Beloved son, brother, uncle, friend, and boyfriend

I’ve never been a stranger to grief. My mother and stepbrother were killed in a car accident when I was very young, and of course, almost every child experiences the loss of at least one grandparent. By the time I was twenty-one, I figured I could handle anything grief could throw my way. I felt incredibly strong, confident, and optimistic about the future. I had a great family, awesome friends, and an amazing boyfriend. I felt unstoppable.

It’s almost cliché, but what happened next was so unexpected it still feels almost unreal. At work, I noticed a voicemail from my boyfriend’s mother. “Christina, it’s Lisa. Miguel died. He was in an accident; he died. Tell me it’s not true.”

The next days and weeks were confusing and horrible. His mother kept introducing me as “the girl Miguel was supposed to spend the long haul with.” We had only been together four months. Going through his room, I found a box where he collected mementos from our short relationship – ticket stubs, packets of hot sauce, straw paper, and small flowers. I missed him desperately, and I felt horribly guilty about the relationship doubts I had while he was alive.

A huge part of grief is wrapped up in identity: who that person was to you, who you were to that person, the roles you played in each other’s lives, and how to adjust your reality to include their absence. When your identity is flexible – as that of a girlfriend- this whole process becomes even more unclear and difficult. You weren’t his family, but you weren’t his friend. You can’t grieve him as a widow. You didn’t earn that title. Yet, though vows were never spoken, he still spent the rest of his life with you. The enormity of that fact strongly collides with the undecided future your past relationship held. You were just enjoying each other’s company – having fun, laughing, and trying not to be too serious. Instead, you end up holding his brother’s hand as he’s lowered into the ground.

I suppose most people would tell you to just accept what can’t be answered or reconciled and move on. All grief journeys include some measure of unanswered questions, but with these deaths, there are more questions than certainty. Sometimes you may even feel as if you’re going mad, missing someone so much when you’re not sure how strongly they ever really felt about you. After all, no formal commitment had been made. There were no blood bonds to secure you to each other. He could have been planning to break up with you that night. You’ll never know.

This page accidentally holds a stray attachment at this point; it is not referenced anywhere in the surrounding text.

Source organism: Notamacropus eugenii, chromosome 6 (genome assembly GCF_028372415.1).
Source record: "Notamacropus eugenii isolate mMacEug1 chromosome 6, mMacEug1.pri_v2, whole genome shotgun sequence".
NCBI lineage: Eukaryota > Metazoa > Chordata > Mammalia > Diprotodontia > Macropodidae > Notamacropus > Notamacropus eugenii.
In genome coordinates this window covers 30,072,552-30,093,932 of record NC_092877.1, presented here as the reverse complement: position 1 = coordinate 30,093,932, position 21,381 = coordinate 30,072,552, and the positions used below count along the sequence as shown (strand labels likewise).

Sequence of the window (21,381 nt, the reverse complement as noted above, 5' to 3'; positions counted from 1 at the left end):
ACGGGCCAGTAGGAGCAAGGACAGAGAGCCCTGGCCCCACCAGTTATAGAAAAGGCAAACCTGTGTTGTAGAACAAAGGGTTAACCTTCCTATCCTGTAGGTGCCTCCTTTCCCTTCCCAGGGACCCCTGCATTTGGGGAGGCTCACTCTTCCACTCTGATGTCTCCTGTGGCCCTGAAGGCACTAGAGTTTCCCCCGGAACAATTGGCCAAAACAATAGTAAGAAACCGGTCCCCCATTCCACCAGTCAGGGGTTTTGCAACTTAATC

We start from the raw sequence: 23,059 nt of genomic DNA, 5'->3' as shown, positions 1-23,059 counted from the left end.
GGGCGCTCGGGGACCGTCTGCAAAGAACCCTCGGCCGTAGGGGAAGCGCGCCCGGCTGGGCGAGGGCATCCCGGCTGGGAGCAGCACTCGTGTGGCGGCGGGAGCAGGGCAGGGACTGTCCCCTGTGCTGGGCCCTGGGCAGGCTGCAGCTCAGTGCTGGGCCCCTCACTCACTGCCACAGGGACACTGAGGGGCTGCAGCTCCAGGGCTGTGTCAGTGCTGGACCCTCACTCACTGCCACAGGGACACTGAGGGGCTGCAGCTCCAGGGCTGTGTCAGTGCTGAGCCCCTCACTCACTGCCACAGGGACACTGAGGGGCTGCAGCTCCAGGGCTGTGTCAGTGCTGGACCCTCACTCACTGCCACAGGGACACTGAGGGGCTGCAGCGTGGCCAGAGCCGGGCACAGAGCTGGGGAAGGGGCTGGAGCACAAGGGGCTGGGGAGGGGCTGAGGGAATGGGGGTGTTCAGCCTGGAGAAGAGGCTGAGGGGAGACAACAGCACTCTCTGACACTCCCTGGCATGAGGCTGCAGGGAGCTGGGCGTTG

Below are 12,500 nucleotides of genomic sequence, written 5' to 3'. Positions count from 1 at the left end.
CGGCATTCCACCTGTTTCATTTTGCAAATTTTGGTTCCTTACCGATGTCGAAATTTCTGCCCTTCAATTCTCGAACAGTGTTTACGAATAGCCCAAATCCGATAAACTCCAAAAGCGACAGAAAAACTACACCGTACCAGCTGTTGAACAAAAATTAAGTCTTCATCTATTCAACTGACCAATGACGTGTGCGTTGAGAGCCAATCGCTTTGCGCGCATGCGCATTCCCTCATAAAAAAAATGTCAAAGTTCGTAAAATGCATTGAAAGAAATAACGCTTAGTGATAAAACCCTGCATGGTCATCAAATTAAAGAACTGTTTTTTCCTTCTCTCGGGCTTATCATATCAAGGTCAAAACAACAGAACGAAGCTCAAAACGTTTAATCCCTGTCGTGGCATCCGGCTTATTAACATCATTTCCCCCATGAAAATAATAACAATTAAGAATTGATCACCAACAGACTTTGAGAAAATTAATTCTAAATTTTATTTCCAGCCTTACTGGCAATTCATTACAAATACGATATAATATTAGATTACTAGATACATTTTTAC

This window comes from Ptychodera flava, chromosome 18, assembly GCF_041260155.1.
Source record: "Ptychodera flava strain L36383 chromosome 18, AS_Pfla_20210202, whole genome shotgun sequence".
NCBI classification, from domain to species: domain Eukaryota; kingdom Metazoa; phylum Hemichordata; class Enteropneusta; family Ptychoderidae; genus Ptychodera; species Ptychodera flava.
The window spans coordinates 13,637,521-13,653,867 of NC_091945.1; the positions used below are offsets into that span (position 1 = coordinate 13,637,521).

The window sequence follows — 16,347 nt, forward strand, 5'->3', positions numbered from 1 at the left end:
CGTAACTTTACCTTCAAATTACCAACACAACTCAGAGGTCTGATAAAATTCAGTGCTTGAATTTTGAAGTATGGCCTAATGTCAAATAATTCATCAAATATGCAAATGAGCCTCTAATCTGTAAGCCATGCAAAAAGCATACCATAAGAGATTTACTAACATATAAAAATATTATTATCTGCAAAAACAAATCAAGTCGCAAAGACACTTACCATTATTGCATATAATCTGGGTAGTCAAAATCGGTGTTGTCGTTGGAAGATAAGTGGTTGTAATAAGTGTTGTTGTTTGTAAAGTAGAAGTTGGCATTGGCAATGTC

And just like that, a four month relationship turns into a lifelong grief. A lifelong scar that scabs but doesn’t vanish. I still miss Miguel. I still cry sometimes, and I still long for answers. If he had survived, I have no idea if we would still be together. Odds are – probably not. By now, we’d both have moved on to more appropriate partners. But the way it is, the way it ended, we’re forever bound. I’ll forever be the last person to see him alive. He’ll never be my ex-boyfriend, because we never broke up. But I’ll never get to grieve him as a widow would, or even as a friend. I’ll grieve him in my own unique and lonely way, because I don’t know anyone who understands. But you know something? I don’t feel sorry for myself. I also have something more beautiful and lasting than most people ever will. For I know that just as my heart has a Miguel shaped hole, his has a Christina shaped one. Someday, we’ll be reunited, and we’ll answer all those questions. For now, I’m just satisfied with the present.

About the Author
Christina is a graduate student, completing her thesis work at the University of Central Florida. She is studying the benefits of a wish-type experience for grieving children and their families. Please visit her website to learn more about her research and to offer your support.
What is Grief?